Taming the Walmart Bully
Nationwide walkout emboldens America's labor movement.
In the radical spirit of Buy Nothing Day, thousands of Walmart workers are staging a nationwide walkout on Black Friday . . .
Walmart is notorious for forcing small retailers out of business, pushing suppliers to bankruptcy, depressing labor conditions and paying employees the barest minimum wage. And Walmart is a committed union buster – when workers in the USA and Canada tried to organize, Walmart closed entire stores to avoid setting a precedent. Now . . . finally . . . there's some blowback across the country, inspired by the workers at Walmart warehouses in southern California. “The warehouse workers did it,” Walmart associate Dan Hindman explains, “if they can, we all can do it. We're protected by the law. We're doing it for our rights and to get the company to follow their own policies that they've broken.”
Hindman is a college graduate who takes home $75 for a two-week pay period ever since Walmart cut his hours. “I can't afford to work at Walmart, but I have no choice,” he says, “I'm fighting for a lot. This is a big deal for me...All we're asking for is respect. ... I've never been a slave, but I don't like this. It's out of control. This is about freedom, about our rights.”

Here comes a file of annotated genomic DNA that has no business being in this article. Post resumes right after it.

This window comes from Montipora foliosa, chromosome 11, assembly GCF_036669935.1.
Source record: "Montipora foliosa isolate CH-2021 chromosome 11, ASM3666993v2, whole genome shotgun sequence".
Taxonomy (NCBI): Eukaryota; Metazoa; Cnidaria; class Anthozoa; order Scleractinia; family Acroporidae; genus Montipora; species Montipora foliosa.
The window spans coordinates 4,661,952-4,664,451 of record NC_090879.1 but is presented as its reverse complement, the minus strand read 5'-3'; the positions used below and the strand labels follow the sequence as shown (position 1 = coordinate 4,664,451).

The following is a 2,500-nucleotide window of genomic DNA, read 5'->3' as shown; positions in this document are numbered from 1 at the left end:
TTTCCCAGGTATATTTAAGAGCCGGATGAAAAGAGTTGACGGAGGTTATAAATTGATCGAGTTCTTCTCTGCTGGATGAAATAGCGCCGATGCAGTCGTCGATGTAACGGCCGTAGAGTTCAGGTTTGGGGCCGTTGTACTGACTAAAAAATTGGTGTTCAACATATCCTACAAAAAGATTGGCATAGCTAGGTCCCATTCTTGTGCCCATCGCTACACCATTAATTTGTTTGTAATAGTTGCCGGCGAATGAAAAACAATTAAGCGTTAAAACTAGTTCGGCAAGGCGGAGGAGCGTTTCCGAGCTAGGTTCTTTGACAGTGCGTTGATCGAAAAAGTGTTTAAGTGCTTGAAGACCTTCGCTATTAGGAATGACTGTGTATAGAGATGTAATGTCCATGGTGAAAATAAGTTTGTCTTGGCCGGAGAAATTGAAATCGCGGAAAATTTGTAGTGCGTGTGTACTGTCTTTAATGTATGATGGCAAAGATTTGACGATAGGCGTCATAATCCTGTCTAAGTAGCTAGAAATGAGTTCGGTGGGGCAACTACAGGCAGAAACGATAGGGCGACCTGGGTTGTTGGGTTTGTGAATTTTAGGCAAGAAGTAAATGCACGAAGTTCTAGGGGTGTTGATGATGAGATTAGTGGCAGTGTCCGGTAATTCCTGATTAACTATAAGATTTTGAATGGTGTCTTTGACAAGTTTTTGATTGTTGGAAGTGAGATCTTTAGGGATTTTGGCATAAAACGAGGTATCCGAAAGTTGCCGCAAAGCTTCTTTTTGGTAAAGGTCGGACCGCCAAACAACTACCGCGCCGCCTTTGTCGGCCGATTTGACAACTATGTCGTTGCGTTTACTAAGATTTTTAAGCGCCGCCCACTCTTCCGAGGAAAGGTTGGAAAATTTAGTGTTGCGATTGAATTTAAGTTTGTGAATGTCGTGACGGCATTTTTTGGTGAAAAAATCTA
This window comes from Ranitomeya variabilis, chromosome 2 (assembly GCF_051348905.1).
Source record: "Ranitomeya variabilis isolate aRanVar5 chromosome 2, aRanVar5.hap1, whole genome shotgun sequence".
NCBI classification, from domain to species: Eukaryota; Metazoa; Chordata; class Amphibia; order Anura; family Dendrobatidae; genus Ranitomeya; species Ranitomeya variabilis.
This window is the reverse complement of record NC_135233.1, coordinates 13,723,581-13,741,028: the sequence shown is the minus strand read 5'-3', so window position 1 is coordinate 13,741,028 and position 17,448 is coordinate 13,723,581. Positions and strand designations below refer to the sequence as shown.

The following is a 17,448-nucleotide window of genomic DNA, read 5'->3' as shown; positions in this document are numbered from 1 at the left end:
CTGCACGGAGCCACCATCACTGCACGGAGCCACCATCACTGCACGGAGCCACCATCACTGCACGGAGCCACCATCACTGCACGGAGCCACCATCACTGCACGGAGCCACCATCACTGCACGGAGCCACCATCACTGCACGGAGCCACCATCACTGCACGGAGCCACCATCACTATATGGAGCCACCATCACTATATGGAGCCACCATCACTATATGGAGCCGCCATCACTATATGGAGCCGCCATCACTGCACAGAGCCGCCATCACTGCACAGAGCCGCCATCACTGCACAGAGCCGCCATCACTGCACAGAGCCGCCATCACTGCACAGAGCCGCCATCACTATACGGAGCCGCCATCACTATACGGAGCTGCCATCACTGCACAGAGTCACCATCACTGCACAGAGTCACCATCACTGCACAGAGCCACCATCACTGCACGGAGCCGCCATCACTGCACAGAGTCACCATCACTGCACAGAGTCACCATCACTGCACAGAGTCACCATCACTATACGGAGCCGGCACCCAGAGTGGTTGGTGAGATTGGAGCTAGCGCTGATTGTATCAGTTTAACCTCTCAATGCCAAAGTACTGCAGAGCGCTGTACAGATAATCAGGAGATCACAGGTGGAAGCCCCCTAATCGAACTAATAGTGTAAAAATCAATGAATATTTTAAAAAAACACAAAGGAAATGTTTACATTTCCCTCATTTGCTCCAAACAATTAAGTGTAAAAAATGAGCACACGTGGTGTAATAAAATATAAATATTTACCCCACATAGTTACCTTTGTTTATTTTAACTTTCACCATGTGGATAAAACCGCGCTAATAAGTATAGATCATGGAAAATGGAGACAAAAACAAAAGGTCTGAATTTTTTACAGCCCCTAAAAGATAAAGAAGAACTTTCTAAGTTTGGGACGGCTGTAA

Just mere days before this planned nationwide walkout, Walmart executives had the gall to file a complaint with a federal agency, accusing United Food and Commercial Workers union – one of the largest labor unions in America – of unlawfully organizing picket lines, in-store “flash mobs” and other demonstrations. Walmart executives also warned employees to show up for work on Friday, or else, “there could be consequences.”
But this time around Walmart's bully tactics may backfire. And as it goes for any bully, their defensive actions only reveal their core vulnerability and insecurity. With shares of the company down 6% last week, impassioned, ongoing protests by employees over the last six months, and a powerful alliance of Walmart workers forming the activist group, OUR Walmart, Walmart's CEO and executives are starting to loosen their ties, as fear-sweat trickles down their necks.
This Black Friday could be a turnaround moment for America's labor movement . . . emboldening them in the months ahead to pull off a flurry of feisty winter protest actions against dozens of America's most corrupt corporations.
Act in solidarity with the strikers by attending a protest this Friday, or by participating in Buy Nothing Day and hitting Wal-Mart in the bank account – where it hurts them most. Otherwise, show the strikers you care by gifting them and their families, who are at risk for losing their jobs, a gift-card for food here.
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